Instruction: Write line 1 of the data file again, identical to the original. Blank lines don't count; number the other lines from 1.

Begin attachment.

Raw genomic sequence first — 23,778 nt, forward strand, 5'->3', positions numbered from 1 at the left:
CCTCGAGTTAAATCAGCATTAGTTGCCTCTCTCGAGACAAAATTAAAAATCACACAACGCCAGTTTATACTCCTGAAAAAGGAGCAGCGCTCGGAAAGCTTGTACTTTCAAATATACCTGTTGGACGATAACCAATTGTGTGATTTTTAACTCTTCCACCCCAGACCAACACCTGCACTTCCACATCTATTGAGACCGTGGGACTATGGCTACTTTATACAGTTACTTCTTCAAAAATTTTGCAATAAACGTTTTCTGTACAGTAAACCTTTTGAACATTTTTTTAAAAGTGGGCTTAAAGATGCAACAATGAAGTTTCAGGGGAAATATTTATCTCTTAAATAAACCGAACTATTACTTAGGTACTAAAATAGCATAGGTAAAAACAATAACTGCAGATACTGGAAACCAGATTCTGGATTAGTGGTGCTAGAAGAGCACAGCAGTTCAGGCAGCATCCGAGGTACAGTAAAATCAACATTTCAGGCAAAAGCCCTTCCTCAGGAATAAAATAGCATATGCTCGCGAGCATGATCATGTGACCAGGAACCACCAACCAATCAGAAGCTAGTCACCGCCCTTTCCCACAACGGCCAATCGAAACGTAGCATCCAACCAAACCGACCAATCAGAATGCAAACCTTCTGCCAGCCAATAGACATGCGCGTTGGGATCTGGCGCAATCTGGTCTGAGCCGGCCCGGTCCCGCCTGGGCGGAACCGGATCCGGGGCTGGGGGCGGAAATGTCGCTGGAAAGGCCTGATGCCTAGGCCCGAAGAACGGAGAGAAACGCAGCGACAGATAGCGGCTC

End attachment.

Raw genomic sequence first — 23,778 nt, forward strand, 5'->3', positions numbered from 1 at the left: